BBC fail to listen to fans
The RFL has expressed its disappointment at the BBC’s decision to ignore the views of sports fans in the consultation process into plans to impose extensive cuts to local radio services across the country.
After launching two consultations last autumn, the BBC received a record response from the public, a significant proportion of which is known to have come from Rugby League fans after the RFL led a campaign to raise awareness of the impact of the proposals.
This appeared to have the desired effect and BBC Trust Chairman Lord Patten instructed the BBC to reconsider its proposals whilst the RFL met the BBC to offer support on how it could implement changes without significant loss of quality to coverage of all sports.
However, the BBC appear to largely disregarded the views of all sports fans during the review process and made minimal changes that will see the initial proposals go through largely unaltered.
RFL Acting Communications Director Niel Wood believes the BBC is doing a great disservice to fans of all sports, especially Rugby League which forms an important part of the high quality content generated by the BBC locally.
“BBC radio is fundamental to local communities and does a fantastic job serving their listeners,” said Wood. “ We recognise the financial challenges the BBC faces and we offered to help to find solutions but after reviewing the BBC’s conclusions, it is clear that the concerns of thousands of sports fans have been largely ignored.
“This is not just something supporters of Rugby League need to be worried about: coverage of other sports including non-Premier League football, cricket, boxing and hockey will also be very badly affected.”
One of the most significant changes to local radio output will be the switch to a common national output between 7.00pm and 10.00pm, meaning the loss of local and regional sports magazine shows. The BBC has said local radio stations may opt-out from broadcasting the national signal, but has not provided any indication on how much it might cost for local stations or how it will work.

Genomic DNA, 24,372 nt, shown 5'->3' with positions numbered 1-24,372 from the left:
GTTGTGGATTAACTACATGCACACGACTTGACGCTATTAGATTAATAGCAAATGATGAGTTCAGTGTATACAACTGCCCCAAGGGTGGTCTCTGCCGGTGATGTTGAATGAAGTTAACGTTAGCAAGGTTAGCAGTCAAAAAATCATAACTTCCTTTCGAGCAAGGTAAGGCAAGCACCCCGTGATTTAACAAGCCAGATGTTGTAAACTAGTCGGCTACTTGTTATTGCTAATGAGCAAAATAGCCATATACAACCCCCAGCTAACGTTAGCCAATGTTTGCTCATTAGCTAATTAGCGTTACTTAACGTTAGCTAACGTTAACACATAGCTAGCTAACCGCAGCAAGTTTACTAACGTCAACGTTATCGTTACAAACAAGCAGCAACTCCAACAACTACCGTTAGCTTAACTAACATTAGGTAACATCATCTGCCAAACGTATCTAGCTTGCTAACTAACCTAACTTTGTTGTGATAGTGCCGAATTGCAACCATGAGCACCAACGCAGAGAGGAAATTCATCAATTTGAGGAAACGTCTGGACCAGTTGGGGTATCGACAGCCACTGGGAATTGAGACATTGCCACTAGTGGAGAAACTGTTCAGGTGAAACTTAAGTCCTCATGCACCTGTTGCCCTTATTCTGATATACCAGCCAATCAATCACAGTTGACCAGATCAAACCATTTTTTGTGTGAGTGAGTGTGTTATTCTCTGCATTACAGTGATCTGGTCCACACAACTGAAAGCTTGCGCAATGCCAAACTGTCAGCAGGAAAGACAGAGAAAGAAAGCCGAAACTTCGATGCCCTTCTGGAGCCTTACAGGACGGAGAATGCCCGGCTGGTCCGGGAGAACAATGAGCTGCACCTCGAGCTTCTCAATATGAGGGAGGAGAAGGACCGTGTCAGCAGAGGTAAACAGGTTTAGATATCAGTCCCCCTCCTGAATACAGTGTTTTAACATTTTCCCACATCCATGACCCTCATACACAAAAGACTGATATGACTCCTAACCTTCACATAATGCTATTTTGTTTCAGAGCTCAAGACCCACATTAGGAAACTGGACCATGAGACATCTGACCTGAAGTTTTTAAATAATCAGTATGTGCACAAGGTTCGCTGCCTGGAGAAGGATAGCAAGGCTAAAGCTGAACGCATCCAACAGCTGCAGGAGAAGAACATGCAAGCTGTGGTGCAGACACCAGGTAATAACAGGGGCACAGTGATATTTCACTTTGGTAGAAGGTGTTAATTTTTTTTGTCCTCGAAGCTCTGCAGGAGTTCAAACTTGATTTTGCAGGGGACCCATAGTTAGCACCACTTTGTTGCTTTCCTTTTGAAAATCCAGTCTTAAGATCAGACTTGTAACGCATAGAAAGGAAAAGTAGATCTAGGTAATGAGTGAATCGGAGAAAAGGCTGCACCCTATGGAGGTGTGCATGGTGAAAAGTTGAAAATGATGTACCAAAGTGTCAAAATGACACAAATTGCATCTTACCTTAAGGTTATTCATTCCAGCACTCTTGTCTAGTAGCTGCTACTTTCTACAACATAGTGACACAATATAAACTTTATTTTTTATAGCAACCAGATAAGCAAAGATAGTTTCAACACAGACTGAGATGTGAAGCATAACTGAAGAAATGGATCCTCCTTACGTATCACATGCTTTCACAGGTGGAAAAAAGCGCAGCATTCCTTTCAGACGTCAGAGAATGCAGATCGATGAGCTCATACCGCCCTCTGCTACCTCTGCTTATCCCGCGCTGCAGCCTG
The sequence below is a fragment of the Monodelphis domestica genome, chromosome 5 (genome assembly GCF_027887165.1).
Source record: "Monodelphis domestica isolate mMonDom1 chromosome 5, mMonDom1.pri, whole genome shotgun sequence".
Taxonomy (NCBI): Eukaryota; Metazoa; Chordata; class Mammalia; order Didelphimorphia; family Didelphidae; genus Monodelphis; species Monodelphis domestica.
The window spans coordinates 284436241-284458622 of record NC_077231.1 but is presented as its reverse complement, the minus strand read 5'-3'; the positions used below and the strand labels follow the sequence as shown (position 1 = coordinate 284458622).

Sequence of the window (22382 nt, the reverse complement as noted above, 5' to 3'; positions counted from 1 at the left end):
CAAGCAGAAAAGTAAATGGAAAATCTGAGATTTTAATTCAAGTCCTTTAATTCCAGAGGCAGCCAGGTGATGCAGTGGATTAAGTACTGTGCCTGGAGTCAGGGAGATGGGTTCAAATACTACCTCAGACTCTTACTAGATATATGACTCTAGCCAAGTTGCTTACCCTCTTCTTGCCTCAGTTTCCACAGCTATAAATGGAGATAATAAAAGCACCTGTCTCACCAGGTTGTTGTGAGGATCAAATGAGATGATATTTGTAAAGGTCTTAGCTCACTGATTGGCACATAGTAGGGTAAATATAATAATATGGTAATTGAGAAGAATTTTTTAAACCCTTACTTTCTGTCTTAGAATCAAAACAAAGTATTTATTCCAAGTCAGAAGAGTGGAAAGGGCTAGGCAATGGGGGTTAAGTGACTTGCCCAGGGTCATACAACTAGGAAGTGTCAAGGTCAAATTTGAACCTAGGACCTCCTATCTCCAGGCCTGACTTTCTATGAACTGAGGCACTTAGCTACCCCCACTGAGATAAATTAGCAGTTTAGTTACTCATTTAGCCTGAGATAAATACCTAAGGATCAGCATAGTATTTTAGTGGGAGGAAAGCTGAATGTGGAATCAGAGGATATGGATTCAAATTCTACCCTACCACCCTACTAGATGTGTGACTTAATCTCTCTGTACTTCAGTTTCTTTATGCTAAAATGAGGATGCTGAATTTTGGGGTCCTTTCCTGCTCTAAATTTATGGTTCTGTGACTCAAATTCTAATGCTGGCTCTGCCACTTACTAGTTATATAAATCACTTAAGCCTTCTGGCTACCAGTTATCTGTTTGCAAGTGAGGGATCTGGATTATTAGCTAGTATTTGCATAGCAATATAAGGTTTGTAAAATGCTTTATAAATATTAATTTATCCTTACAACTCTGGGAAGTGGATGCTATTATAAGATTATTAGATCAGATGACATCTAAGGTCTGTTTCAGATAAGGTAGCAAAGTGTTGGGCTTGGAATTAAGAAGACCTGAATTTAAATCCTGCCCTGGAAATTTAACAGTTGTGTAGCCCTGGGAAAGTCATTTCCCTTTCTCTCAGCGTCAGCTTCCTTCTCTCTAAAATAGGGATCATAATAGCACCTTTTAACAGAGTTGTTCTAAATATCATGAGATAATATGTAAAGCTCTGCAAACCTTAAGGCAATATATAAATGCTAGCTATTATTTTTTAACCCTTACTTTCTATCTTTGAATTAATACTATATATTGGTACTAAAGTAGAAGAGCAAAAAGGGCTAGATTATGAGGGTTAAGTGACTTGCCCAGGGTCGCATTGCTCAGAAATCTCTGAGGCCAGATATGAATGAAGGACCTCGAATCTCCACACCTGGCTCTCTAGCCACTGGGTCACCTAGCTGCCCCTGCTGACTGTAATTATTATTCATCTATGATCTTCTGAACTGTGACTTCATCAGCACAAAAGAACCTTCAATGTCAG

Other changes include:
• Local radio budget savings to be reduced from £15m to £8m.
• Sport and community content will be more protected to ensure range and variety.
• Safeguarding some coverage of minority sports.
• Most minority input, however, will be scheduled at weekends.
• Some sports output will be lost due to this, although there would be more sport phone-ins from 6.00pm-7.00pm.
• More detailed work is needed on whether AM transmitters will be shut down.
Wood added: “The sports magazine shows between 7.00 and 10.00pm are hugely popular with Rugby League supporters throughout the UK and we are worried they won’t be replaced because of prohibitive cost or lack of resources.
“There are also concerns from fans about the impact on stations in areas with strong Rugby League support, particular Radios Manchester, Cumbria, Merseyside, Leeds and London.
“We will certainly be seeking further discussion with the BBC to fully understand the extent of the impact of these proposals which threaten to inflict irrevocable damage on the Corporation’s output.”